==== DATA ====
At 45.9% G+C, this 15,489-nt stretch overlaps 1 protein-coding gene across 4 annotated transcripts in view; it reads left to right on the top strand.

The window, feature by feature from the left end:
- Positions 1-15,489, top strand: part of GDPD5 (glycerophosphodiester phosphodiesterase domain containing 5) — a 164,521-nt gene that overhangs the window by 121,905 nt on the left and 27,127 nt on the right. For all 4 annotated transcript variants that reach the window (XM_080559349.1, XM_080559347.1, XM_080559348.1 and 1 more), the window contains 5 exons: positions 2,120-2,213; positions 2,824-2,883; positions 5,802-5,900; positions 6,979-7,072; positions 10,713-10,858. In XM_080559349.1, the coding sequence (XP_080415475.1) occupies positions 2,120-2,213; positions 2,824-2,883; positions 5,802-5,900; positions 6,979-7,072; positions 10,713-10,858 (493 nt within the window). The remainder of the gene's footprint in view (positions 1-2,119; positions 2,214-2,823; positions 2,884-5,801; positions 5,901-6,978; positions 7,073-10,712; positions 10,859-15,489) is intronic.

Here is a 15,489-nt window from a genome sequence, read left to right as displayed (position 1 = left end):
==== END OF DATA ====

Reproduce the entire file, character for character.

At 45.9% G+C, this 15,489-nt stretch overlaps 1 protein-coding gene across 4 annotated transcripts in view; it reads left to right on the top strand.

The window, feature by feature from the left end:
- Positions 1-15,489, top strand: part of GDPD5 (glycerophosphodiester phosphodiesterase domain containing 5) — a 164,521-nt gene that overhangs the window by 121,905 nt on the left and 27,127 nt on the right. For all 4 annotated transcript variants that reach the window (XM_080559349.1, XM_080559347.1, XM_080559348.1 and 1 more), the window contains 5 exons: positions 2,120-2,213; positions 2,824-2,883; positions 5,802-5,900; positions 6,979-7,072; positions 10,713-10,858. In XM_080559349.1, the coding sequence (XP_080415475.1) occupies positions 2,120-2,213; positions 2,824-2,883; positions 5,802-5,900; positions 6,979-7,072; positions 10,713-10,858 (493 nt within the window). The remainder of the gene's footprint in view (positions 1-2,119; positions 2,214-2,823; positions 2,884-5,801; positions 5,901-6,978; positions 7,073-10,712; positions 10,859-15,489) is intronic.

Here is a 15,489-nt window from a genome sequence, read left to right as displayed (position 1 = left end):